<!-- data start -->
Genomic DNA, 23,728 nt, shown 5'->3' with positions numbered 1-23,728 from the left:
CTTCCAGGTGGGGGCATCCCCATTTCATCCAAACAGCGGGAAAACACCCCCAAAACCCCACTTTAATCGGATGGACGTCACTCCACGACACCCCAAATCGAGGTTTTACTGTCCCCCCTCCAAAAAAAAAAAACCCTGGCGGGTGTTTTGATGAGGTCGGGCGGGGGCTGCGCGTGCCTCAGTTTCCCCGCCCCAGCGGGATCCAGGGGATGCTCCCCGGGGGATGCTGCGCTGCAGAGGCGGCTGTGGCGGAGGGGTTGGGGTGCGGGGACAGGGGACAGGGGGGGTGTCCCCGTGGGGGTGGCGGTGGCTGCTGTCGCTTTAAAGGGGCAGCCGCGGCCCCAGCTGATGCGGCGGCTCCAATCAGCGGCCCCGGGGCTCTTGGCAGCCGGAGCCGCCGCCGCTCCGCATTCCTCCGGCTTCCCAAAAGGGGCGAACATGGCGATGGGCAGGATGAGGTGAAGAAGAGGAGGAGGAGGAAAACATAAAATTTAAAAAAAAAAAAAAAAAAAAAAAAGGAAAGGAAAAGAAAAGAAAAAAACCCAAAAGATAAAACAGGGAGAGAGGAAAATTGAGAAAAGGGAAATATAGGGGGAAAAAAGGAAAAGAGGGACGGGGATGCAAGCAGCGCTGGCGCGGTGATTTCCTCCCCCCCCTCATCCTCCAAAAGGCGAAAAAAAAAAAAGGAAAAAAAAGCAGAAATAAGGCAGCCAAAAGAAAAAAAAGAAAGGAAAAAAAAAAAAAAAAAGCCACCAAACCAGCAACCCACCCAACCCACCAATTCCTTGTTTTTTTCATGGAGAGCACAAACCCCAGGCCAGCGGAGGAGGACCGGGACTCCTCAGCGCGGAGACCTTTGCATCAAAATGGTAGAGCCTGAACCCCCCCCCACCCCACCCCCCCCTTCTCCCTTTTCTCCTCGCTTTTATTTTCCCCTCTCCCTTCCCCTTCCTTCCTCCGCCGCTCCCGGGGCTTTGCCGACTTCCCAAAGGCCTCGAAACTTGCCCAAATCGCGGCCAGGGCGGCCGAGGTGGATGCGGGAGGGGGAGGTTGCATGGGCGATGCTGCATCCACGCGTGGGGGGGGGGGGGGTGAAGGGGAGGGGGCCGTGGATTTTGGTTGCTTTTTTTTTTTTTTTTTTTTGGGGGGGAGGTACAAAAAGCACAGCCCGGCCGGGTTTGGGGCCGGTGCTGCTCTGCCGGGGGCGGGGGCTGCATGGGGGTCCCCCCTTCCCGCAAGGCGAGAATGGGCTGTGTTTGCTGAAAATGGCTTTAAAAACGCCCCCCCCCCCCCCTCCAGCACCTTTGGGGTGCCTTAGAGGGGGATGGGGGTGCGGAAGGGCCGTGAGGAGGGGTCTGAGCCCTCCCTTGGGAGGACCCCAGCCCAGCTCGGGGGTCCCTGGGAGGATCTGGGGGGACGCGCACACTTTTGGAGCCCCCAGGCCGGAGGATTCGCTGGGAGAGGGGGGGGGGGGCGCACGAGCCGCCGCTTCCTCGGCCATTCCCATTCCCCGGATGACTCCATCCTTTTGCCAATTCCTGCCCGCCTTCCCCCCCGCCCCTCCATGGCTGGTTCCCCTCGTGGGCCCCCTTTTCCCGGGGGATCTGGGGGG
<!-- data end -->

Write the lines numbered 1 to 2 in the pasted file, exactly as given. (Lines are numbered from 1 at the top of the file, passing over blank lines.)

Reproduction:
Genomic DNA, 23,728 nt, shown 5'->3' with positions numbered 1-23,728 from the left:
CTTCCAGGTGGGGGCATCCCCATTTCATCCAAACAGCGGGAAAACACCCCCAAAACCCCACTTTAATCGGATGGACGTCACTCCACGACACCCCAAATCGAGGTTTTACTGTCCCCCCTCCAAAAAAAAAAAACCCTGGCGGGTGTTTTGATGAGGTCGGGCGGGGGCTGCGCGTGCCTCAGTTTCCCCGCCCCAGCGGGATCCAGGGGATGCTCCCCGGGGGATGCTGCGCTGCAGAGGCGGCTGTGGCGGAGGGGTTGGGGTGCGGGGACAGGGGACAGGGGGGGTGTCCCCGTGGGGGTGGCGGTGGCTGCTGTCGCTTTAAAGGGGCAGCCGCGGCCCCAGCTGATGCGGCGGCTCCAATCAGCGGCCCCGGGGCTCTTGGCAGCCGGAGCCGCCGCCGCTCCGCATTCCTCCGGCTTCCCAAAAGGGGCGAACATGGCGATGGGCAGGATGAGGTGAAGAAGAGGAGGAGGAGGAAAACATAAAATTTAAAAAAAAAAAAAAAAAAAAAAAAGGAAAGGAAAAGAAAAGAAAAAAACCCAAAAGATAAAACAGGGAGAGAGGAAAATTGAGAAAAGGGAAATATAGGGGGAAAAAAGGAAAAGAGGGACGGGGATGCAAGCAGCGCTGGCGCGGTGATTTCCTCCCCCCCCTCATCCTCCAAAAGGCGAAAAAAAAAAAAGGAAAAAAAAGCAGAAATAAGGCAGCCAAAAGAAAAAAAAGAAAGGAAAAAAAAAAAAAAAAAGCCACCAAACCAGCAACCCACCCAACCCACCAATTCCTTGTTTTTTTCATGGAGAGCACAAACCCCAGGCCAGCGGAGGAGGACCGGGACTCCTCAGCGCGGAGACCTTTGCATCAAAATGGTAGAGCCTGAACCCCCCCCCACCCCACCCCCCCCTTCTCCCTTTTCTCCTCGCTTTTATTTTCCCCTCTCCCTTCCCCTTCCTTCCTCCGCCGCTCCCGGGGCTTTGCCGACTTCCCAAAGGCCTCGAAACTTGCCCAAATCGCGGCCAGGGCGGCCGAGGTGGATGCGGGAGGGGGAGGTTGCATGGGCGATGCTGCATCCACGCGTGGGGGGGGGGGGGGTGAAGGGGAGGGGGCCGTGGATTTTGGTTGCTTTTTTTTTTTTTTTTTTTTGGGGGGGAGGTACAAAAAGCACAGCCCGGCCGGGTTTGGGGCCGGTGCTGCTCTGCCGGGGGCGGGGGCTGCATGGGGGTCCCCCCTTCCCGCAAGGCGAGAATGGGCTGTGTTTGCTGAAAATGGCTTTAAAAACGCCCCCCCCCCCCCCTCCAGCACCTTTGGGGTGCCTTAGAGGGGGATGGGGGTGCGGAAGGGCCGTGAGGAGGGGTCTGAGCCCTCCCTTGGGAGGACCCCAGCCCAGCTCGGGGGTCCCTGGGAGGATCTGGGGGGACGCGCACACTTTTGGAGCCCCCAGGCCGGAGGATTCGCTGGGAGAGGGGGGGGGGGGCGCACGAGCCGCCGCTTCCTCGGCCATTCCCATTCCCCGGATGACTCCATCCTTTTGCCAATTCCTGCCCGCCTTCCCCCCCGCCCCTCCATGGCTGGTTCCCCTCGTGGGCCCCCTTTTCCCGGGGGATCTGGGGGG